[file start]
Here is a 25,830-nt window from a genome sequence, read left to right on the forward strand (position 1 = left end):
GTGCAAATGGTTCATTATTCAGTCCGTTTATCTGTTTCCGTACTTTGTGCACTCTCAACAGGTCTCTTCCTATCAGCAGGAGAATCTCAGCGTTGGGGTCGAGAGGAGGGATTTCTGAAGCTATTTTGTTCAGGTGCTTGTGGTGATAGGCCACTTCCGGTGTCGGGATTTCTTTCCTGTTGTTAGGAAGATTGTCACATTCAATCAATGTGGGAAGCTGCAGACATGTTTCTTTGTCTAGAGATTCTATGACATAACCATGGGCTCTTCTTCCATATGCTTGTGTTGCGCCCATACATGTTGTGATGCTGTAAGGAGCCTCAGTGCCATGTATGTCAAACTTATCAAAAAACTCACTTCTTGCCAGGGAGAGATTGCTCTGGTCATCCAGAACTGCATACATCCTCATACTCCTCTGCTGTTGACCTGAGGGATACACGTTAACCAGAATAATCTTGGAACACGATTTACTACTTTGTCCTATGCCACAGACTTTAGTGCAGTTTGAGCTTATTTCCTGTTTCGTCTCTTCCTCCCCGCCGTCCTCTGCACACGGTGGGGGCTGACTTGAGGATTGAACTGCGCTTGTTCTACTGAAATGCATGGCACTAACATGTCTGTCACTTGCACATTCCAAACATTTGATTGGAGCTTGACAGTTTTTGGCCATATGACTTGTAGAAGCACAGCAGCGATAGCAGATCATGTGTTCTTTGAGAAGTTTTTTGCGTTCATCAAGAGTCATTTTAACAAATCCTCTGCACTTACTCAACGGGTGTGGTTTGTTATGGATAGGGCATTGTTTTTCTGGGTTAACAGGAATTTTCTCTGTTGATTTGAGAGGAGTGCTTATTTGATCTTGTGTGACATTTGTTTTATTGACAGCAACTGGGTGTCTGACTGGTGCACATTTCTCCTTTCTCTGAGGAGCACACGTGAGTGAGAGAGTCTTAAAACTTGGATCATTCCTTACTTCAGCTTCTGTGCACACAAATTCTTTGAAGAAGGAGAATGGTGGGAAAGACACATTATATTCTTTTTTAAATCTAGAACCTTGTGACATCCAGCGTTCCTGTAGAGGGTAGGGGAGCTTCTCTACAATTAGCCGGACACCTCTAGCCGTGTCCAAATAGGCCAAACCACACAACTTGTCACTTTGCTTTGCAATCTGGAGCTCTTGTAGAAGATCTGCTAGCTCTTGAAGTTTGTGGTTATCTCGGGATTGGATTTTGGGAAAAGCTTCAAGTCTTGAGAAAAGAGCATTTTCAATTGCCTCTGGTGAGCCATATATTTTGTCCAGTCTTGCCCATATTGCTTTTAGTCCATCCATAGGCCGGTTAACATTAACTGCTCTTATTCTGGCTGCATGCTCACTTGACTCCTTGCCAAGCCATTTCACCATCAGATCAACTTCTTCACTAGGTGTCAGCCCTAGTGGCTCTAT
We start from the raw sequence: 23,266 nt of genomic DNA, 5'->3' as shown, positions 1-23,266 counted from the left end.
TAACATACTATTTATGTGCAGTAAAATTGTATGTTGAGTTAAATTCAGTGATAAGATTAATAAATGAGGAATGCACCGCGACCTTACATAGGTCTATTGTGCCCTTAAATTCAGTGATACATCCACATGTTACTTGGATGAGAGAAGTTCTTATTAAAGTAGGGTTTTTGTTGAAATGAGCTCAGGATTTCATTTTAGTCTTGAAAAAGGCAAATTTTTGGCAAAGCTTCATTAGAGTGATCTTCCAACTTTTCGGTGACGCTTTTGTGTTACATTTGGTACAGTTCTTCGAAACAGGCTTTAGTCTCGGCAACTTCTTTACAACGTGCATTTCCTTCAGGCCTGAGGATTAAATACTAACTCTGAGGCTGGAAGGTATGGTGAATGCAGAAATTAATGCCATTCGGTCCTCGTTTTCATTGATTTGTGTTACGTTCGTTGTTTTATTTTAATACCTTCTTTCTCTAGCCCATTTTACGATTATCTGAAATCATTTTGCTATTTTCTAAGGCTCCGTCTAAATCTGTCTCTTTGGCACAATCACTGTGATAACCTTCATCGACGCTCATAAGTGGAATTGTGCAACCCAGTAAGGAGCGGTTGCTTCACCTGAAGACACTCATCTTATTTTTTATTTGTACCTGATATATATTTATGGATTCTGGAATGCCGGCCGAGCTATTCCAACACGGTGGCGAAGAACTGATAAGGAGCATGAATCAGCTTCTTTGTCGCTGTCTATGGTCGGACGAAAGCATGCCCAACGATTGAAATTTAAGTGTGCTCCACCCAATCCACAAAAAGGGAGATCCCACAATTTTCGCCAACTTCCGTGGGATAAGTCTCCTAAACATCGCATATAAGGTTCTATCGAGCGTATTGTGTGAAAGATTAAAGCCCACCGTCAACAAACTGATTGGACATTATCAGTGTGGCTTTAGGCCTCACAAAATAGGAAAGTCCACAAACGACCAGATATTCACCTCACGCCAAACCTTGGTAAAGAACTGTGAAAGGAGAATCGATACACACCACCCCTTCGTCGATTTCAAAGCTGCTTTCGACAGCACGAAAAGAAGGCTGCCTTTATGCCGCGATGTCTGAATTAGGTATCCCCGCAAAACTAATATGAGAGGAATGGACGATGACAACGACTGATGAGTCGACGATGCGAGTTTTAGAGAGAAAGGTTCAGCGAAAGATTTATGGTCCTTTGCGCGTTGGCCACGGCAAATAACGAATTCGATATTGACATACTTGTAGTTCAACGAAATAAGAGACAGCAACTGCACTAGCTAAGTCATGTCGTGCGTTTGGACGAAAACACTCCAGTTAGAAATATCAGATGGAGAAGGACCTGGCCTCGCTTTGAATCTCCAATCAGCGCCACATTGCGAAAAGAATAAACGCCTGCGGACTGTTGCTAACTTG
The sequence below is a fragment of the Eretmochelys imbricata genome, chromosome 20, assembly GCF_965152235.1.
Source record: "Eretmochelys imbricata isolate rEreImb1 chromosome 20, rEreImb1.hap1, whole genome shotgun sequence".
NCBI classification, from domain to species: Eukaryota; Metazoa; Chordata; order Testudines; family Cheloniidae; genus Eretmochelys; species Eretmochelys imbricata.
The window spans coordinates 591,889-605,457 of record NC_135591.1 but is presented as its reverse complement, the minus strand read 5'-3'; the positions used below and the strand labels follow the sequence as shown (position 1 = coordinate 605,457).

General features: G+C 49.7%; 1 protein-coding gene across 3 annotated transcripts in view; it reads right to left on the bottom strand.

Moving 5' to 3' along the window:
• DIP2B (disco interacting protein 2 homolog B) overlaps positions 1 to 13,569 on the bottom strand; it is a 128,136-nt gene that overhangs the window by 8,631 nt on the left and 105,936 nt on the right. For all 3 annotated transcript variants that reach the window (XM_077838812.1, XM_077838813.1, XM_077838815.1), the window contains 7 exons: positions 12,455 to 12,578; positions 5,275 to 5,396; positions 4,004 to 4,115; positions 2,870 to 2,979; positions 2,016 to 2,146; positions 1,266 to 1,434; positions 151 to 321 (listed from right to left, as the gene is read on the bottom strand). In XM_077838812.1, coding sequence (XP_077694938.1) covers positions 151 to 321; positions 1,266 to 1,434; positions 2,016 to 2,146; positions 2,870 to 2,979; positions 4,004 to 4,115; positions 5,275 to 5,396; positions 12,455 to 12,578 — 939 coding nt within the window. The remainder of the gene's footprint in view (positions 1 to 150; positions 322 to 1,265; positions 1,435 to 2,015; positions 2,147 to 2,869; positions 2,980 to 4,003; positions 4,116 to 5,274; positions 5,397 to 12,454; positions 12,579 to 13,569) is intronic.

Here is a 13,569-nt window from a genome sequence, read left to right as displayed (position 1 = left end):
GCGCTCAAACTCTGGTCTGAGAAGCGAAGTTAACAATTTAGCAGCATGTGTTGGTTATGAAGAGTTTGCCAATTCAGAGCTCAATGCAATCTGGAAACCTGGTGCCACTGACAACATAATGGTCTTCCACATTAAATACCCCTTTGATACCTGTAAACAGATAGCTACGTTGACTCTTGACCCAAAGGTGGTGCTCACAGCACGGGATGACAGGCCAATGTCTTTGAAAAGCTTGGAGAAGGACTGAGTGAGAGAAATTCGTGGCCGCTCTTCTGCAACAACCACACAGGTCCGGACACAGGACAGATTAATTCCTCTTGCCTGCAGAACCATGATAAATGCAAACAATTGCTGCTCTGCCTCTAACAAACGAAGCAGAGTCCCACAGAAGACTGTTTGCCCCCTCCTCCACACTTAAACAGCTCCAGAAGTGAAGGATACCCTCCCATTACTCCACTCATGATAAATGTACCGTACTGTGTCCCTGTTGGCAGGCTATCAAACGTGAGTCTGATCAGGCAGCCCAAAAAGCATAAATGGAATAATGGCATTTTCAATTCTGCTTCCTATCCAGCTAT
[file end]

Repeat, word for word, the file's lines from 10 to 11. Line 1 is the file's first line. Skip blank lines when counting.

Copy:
Moving 5' to 3' along the window:
• DIP2B (disco interacting protein 2 homolog B) overlaps positions 1 to 13,569 on the bottom strand; it is a 128,136-nt gene that overhangs the window by 8,631 nt on the left and 105,936 nt on the right. For all 3 annotated transcript variants that reach the window (XM_077838812.1, XM_077838813.1, XM_077838815.1), the window contains 7 exons: positions 12,455 to 12,578; positions 5,275 to 5,396; positions 4,004 to 4,115; positions 2,870 to 2,979; positions 2,016 to 2,146; positions 1,266 to 1,434; positions 151 to 321 (listed from right to left, as the gene is read on the bottom strand). In XM_077838812.1, coding sequence (XP_077694938.1) covers positions 151 to 321; positions 1,266 to 1,434; positions 2,016 to 2,146; positions 2,870 to 2,979; positions 4,004 to 4,115; positions 5,275 to 5,396; positions 12,455 to 12,578 — 939 coding nt within the window. The remainder of the gene's footprint in view (positions 1 to 150; positions 322 to 1,265; positions 1,435 to 2,015; positions 2,147 to 2,869; positions 2,980 to 4,003; positions 4,116 to 5,274; positions 5,397 to 12,454; positions 12,579 to 13,569) is intronic.